If there were any doubts about Philippe Gilbert's ability to return to the cobbled classics, they have been firmly rebutted this week with a pair of runner-up spots at Dwars door Vlaanderen and E3 Harelbeke that might leave the BMC management slightly sheepish at having held the Belgian back for the Ardennes during his five-year spell there.
Gilbert, who joined the American team on the back of winning the 'Ardennes triple' of Amstel Gold, Fleche Wallonne, and Liege-Bastogne-Liege in 2011, repeatedly stated his desire to ride the cobbled one-day races from 2014 onwards, but there were rumours of animosity between him and head honcho Greg Van Avermaet, and the two were largely kept on different race programmes.
There was added pique, then, to the finale of E3 Harelbeke, as Gilbert, now riding for Quick-Step Floors, wound up in a successful three-man group with Van Avermaet—though it was his old foe who reasserted his dominance.
"I have no problem losing to Greg. For a while the media have played on a bad atmosphere between us. We're two very similar riders, we want to attack at the same time, and that was the problem at BMC," said Gilbert, with held out his hand to Van Avermaet after crossing the line.
Gilbert may have lost the race but he has grabbed his second chance at the cobbles with both hands so far. Even for a former world champion who has twice finished on the podium of the Tour of Flanders and twice won Het Volk, the task of returning to prominence at a team where there are already a number of riders who could be outright leaders elsewhere can't be underestimated.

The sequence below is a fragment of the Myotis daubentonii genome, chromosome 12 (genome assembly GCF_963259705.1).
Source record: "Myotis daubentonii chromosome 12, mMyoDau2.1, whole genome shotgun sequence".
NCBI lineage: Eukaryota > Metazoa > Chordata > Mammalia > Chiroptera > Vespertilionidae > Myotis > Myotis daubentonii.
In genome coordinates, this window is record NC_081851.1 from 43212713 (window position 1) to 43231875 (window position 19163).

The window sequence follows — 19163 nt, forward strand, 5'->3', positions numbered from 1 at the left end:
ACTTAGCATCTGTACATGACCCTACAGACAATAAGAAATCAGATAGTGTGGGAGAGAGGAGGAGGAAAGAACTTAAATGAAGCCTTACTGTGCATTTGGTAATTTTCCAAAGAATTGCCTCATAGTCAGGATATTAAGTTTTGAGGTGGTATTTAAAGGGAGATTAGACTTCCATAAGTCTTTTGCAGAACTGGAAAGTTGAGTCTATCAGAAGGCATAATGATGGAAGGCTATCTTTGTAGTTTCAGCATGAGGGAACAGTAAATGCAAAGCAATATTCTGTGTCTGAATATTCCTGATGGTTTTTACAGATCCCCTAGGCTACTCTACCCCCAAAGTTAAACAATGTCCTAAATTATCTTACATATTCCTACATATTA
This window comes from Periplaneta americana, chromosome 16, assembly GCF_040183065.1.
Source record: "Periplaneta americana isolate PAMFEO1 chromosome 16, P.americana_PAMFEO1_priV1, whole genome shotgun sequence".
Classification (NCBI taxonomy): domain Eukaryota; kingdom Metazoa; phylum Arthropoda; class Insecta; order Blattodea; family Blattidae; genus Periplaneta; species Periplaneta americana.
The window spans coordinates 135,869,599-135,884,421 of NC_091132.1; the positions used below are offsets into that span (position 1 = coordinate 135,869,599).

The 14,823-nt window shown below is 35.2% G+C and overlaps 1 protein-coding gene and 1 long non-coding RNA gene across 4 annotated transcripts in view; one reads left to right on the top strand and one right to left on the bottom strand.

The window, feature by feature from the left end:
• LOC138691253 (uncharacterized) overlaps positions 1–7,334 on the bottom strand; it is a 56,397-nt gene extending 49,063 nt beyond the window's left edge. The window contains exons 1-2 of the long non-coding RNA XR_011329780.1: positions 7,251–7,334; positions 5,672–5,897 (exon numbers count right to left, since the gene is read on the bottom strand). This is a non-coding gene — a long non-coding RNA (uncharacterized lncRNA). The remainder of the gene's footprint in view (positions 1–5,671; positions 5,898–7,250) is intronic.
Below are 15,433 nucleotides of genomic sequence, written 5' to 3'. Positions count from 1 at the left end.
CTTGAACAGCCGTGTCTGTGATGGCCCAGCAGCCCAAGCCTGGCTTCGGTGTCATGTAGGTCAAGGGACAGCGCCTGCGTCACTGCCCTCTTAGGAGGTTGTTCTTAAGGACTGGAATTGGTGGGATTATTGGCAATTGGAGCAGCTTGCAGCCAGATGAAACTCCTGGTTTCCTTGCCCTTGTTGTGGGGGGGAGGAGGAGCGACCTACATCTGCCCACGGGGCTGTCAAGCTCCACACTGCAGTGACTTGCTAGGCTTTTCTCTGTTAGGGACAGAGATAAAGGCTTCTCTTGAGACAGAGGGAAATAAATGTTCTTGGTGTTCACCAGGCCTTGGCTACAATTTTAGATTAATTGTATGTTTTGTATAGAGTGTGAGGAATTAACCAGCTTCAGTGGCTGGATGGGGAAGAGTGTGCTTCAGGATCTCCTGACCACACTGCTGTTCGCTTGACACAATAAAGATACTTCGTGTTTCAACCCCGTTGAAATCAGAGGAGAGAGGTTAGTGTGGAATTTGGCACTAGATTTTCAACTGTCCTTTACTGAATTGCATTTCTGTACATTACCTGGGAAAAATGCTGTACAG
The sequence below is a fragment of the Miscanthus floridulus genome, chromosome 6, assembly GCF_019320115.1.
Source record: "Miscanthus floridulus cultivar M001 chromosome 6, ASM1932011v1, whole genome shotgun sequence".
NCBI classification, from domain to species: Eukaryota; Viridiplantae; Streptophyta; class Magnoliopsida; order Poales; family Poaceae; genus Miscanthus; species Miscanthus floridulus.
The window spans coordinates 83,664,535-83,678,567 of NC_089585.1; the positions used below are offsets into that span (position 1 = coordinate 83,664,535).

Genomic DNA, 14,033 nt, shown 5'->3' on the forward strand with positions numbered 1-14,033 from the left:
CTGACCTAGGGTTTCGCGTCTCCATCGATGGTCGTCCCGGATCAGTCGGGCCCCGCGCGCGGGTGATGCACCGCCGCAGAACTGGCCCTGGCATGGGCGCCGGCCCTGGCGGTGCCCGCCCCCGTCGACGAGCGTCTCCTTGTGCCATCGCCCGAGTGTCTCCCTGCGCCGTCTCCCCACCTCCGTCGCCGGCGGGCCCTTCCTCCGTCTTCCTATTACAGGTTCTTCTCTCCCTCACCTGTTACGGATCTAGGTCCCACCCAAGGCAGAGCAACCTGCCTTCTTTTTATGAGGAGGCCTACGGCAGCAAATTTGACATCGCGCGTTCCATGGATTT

After getting back into the swing of things at Omloop Het Nieuwsblad and Kuurne-Brussels-Kuurne last month, he was the architect of a successful Dwars door Vlaanderen campaign on Wednesday, forming the first decisive selection before cutting the front group to four on the Paterberg, and his second place felt like a victory as teammate Yves Lampaert went solo in a fine tactical execution. He was in a similar mood at E3, again driving the decisive selection just after the Taiienberg before forging clear with Van Avermaet and Oliver Naesen on the Oude Kwaremont, only to be caught out by Naesen's early jump in the headwind sprint.
"It took me a few weeks to get it back but now it's there," Gilbert said of his feel for Flemish racing.
"It really is unique, it's hard to describe, but it's really is an extremely aggressive way of being. You have to fight for position, brake very late, accelerate hard. If you have too much respect in these races it's over; you can't give anyone too much respect. You have to make your presence felt, and fight. You have to have that mentality.
"I had a hard time rediscovering it, because in the last few years I only did races, like the Ardennes, where it's decided à la pédale – whoever is strongest is at the front. Here it's very different – you really have to fight, and earn your place every metre, before and after every single bend. I have rediscovered the necessary aggression, and that gives me a lot of confidence on a personal level."
In a team that includes Tom Boonen, Niki Terpstra, and Zdenek Stybar, Gilbert, 34, has done no harm whatsoever to his status in the Quick-Step pecking order ahead of the Tour of Flanders, even if it is Tommeke's last hurrah.
Gilbert insisted it would be misguided to place leadership on one set of shoulders, and pointed once again to the unpredictability of these races, though he is in no doubt that the legs are strong enough.
"The form is there, and that's one of the most important things, but then again it only takes one positioning error. Or there might be a teammate of mine up front and we play his card," he said.
"Nothing is guaranteed, but what is clear is that the form is there."
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